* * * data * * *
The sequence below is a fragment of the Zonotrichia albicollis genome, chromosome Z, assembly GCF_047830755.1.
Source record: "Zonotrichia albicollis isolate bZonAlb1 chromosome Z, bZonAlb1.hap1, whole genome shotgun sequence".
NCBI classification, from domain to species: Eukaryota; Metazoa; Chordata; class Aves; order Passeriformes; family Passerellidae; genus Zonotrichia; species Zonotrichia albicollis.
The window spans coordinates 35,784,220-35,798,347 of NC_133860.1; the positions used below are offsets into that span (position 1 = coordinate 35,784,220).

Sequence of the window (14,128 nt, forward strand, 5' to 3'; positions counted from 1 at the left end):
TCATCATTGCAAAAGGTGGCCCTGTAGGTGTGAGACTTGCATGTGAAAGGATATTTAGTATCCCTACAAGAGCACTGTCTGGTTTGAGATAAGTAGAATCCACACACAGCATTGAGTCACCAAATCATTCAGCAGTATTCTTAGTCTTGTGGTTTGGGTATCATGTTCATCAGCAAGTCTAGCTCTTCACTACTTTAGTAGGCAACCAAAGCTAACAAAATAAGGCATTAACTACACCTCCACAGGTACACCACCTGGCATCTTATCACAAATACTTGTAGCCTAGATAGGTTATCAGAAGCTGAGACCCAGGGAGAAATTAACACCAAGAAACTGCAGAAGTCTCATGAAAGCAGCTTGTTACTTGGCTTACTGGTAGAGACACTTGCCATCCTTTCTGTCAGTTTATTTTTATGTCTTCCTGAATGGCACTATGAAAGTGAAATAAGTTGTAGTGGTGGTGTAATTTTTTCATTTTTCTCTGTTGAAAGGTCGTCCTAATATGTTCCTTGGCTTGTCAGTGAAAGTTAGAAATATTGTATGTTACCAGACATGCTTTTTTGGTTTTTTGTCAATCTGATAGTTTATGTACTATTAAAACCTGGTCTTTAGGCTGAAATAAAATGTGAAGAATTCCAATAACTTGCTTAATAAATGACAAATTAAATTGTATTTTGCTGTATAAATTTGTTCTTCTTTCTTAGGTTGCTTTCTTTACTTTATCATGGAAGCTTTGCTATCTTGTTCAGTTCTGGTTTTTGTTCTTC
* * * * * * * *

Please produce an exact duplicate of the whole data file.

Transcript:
The sequence below is a fragment of the Zonotrichia albicollis genome, chromosome Z, assembly GCF_047830755.1.
Source record: "Zonotrichia albicollis isolate bZonAlb1 chromosome Z, bZonAlb1.hap1, whole genome shotgun sequence".
NCBI classification, from domain to species: Eukaryota; Metazoa; Chordata; class Aves; order Passeriformes; family Passerellidae; genus Zonotrichia; species Zonotrichia albicollis.
The window spans coordinates 35,784,220-35,798,347 of NC_133860.1; the positions used below are offsets into that span (position 1 = coordinate 35,784,220).

Sequence of the window (14,128 nt, forward strand, 5' to 3'; positions counted from 1 at the left end):
TCATCATTGCAAAAGGTGGCCCTGTAGGTGTGAGACTTGCATGTGAAAGGATATTTAGTATCCCTACAAGAGCACTGTCTGGTTTGAGATAAGTAGAATCCACACACAGCATTGAGTCACCAAATCATTCAGCAGTATTCTTAGTCTTGTGGTTTGGGTATCATGTTCATCAGCAAGTCTAGCTCTTCACTACTTTAGTAGGCAACCAAAGCTAACAAAATAAGGCATTAACTACACCTCCACAGGTACACCACCTGGCATCTTATCACAAATACTTGTAGCCTAGATAGGTTATCAGAAGCTGAGACCCAGGGAGAAATTAACACCAAGAAACTGCAGAAGTCTCATGAAAGCAGCTTGTTACTTGGCTTACTGGTAGAGACACTTGCCATCCTTTCTGTCAGTTTATTTTTATGTCTTCCTGAATGGCACTATGAAAGTGAAATAAGTTGTAGTGGTGGTGTAATTTTTTCATTTTTCTCTGTTGAAAGGTCGTCCTAATATGTTCCTTGGCTTGTCAGTGAAAGTTAGAAATATTGTATGTTACCAGACATGCTTTTTTGGTTTTTTGTCAATCTGATAGTTTATGTACTATTAAAACCTGGTCTTTAGGCTGAAATAAAATGTGAAGAATTCCAATAACTTGCTTAATAAATGACAAATTAAATTGTATTTTGCTGTATAAATTTGTTCTTCTTTCTTAGGTTGCTTTCTTTACTTTATCATGGAAGCTTTGCTATCTTGTTCAGTTCTGGTTTTTGTTCTTC